It’s All in the Details

Melissa Weiler Gerber - Philadelphia, Pennsylvania
As heard on the This I Believe Podcast, August 31, 2015
Melissa Weiler Gerber

Melissa Weiler Gerber believes that "the little things" are a big deal. From remembering someone's birthday with the perfect card to receiving a handwritten note for a special occasion, Weiler Gerber believes that paying attention to the little things can elevate ordinary experiences.

Themes: gratitude

I believe in details. I know this runs counter to well-meaning advice that seeks to liberate us from sweating the little stuff. I am painfully aware that my conviction places me at risk for lost sleep and moments of distraction. Dare I say it may even make this forty-one-year-old a bit old-fashioned. So be it.

It’s in my blood. My grandmothers remembered everyone’s birthday and acknowledged all sicknesses, deaths, weddings, and other major life events with handwritten notes. My father, a lawyer and one-time English teacher, edited my early writing diligently and, along with my ninth grade grammar teacher, instilled in me the importance of a comma, the difference one word choice can make. My mother wrote a special message on the paper napkin in my lunch box each birthday during every school year.

Details bring me joy—the feel of quality paper, the heft of a rocks glass, the foam on a well-made latte. These are little gifts that lift my spirit and elevate ordinary experiences. But I also recognize that my commitment to particulars has a dark side. I feel compelled to try on three pairs of the same size jeans before making my final choice. I have to read every greeting card in the store to find just the right one. And discovering I’ve committed a typo nearly kills me.

Yes, it’s hard work to focus on details, but focus I must, for details are fleeting—the circumstances of a first kiss, a lost loved one’s laugh, that shortcut we always used to take. Unless purposefully tended to, the components of even the most important of life’s events are apt to fade and then disappear.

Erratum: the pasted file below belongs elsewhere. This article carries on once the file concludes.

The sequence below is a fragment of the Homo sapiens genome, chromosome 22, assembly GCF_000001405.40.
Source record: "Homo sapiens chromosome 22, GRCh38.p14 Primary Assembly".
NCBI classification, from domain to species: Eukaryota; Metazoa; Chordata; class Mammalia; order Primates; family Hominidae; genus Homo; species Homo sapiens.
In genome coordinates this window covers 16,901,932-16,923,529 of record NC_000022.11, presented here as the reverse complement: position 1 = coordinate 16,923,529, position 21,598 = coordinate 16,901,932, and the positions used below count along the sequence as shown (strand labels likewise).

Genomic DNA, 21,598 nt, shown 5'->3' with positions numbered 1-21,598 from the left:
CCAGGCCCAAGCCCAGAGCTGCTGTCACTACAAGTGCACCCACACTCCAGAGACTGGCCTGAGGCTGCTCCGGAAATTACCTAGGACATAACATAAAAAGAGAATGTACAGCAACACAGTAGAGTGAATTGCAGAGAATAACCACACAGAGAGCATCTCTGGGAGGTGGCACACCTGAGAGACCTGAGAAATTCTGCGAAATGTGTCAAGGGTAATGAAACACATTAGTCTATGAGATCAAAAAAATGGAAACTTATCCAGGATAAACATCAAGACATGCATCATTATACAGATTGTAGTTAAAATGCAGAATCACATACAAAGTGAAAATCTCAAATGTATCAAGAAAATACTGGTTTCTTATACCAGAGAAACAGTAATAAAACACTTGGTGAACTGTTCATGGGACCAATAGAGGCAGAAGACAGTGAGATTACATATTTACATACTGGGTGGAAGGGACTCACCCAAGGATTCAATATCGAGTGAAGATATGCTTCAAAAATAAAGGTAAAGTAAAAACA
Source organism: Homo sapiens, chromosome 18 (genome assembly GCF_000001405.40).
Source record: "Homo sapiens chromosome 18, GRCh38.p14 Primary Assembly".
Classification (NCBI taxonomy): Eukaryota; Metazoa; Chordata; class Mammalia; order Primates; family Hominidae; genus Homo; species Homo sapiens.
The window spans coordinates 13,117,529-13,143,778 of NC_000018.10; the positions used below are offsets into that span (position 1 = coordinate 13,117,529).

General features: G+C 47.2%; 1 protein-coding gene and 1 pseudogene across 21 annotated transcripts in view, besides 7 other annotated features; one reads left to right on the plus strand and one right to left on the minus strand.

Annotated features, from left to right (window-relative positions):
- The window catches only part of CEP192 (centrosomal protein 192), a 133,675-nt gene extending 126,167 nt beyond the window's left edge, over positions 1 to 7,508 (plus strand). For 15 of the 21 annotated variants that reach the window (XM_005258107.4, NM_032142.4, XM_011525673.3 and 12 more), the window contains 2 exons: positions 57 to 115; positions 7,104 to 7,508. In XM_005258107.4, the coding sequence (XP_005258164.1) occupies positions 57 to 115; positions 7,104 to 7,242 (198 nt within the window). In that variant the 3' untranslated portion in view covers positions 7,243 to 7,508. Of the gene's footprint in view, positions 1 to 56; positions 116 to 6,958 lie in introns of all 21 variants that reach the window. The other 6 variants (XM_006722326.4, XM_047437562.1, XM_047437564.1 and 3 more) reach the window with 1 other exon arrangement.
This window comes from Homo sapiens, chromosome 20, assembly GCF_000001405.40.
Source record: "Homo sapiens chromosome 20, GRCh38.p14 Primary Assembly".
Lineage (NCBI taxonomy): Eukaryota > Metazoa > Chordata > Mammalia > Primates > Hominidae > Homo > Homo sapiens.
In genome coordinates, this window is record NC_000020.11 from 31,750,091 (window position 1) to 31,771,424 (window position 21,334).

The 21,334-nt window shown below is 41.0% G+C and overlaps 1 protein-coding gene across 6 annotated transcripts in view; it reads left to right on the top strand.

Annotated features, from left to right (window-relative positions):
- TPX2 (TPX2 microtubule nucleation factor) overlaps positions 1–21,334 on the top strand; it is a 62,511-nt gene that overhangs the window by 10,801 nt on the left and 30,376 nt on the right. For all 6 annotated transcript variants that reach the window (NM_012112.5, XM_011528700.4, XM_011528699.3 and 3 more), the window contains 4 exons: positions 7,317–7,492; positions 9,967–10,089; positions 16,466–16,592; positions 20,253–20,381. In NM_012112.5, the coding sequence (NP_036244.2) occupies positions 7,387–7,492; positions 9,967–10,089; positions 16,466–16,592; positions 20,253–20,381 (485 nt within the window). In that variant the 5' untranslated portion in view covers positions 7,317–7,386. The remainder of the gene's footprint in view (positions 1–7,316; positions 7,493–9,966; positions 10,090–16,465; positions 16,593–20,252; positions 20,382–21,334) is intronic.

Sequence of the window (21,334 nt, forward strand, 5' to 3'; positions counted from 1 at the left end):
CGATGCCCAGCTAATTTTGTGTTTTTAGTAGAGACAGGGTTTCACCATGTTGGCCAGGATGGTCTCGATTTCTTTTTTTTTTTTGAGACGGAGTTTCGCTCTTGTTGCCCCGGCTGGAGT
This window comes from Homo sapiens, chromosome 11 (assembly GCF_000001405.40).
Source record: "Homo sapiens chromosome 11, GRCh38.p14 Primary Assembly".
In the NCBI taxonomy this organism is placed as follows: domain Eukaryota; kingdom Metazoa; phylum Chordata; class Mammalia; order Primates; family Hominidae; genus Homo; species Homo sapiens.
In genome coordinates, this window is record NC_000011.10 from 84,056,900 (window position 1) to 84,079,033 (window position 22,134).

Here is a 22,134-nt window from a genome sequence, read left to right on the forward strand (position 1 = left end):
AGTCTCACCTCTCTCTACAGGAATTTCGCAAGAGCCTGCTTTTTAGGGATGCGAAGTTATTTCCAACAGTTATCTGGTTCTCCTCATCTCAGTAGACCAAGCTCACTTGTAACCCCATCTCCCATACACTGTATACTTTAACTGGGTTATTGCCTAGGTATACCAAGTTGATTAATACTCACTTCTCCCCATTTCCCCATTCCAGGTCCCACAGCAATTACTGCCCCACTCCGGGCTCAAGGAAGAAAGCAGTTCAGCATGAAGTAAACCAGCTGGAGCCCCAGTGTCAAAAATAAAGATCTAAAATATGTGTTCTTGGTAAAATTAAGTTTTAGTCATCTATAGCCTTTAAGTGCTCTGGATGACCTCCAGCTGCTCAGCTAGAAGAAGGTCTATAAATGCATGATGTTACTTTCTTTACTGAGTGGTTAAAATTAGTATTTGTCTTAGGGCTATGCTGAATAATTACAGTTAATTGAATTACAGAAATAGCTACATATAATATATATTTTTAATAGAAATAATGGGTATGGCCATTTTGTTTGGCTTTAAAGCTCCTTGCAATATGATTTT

Okay, I’m a bit obsessed, but let’s face it, it’s the sum of all these details that add up to the whole person we are—the eyeglass frames we select, the unique flair of our signature, our choice of seat on a roller coaster—these things provide each of us with our own unique identity. They tell the world in a million tiny ways who we are, what we value.

This is why those things play such an important role in relationships. Taking the time to notice, acknowledge, and recall details makes those around us feel appreciated and understood. We draw on the best of our humanity when we slow down enough to listen—really listen—to a story being told. I certainly notice when someone does that for me.

And so, I pledge to try my best to remember whether you like the toilet paper to roll under or over, whether you are a cat or dog person, and the date of that big birthday you have coming up. I’ll be grateful if you remember that my ears are not pierced, I like peppermint tea, and chocolate is always the right answer. Yes, I believe in details.

A lawyer by training, Melissa Weiler Gerber has spent most of her career advocating for underserved populations. Weiler Gerber serves as the president and CEO of AccessMatters, where she works to transform access to sexual and reproductive health in the five-county Greater Philadelphia region. Previously, she served for over a decade as the executive director of Women’s Way, a nonprofit organization advancing women’s equality, safety, self-sufficiency, and reproductive freedom. A cheerleader for urban living, Weiler Gerber enjoys working, playing, and raising her children, Bea and Oscar, in the heart of Center City Philadelphia. Her essay appears in our new book This I Believe: Philadelphia, which can be pre-ordered by clicking here.

Originally produced by Elisabeth Perez Luna for WHYY in Philadelphia as part of their local This I Believe series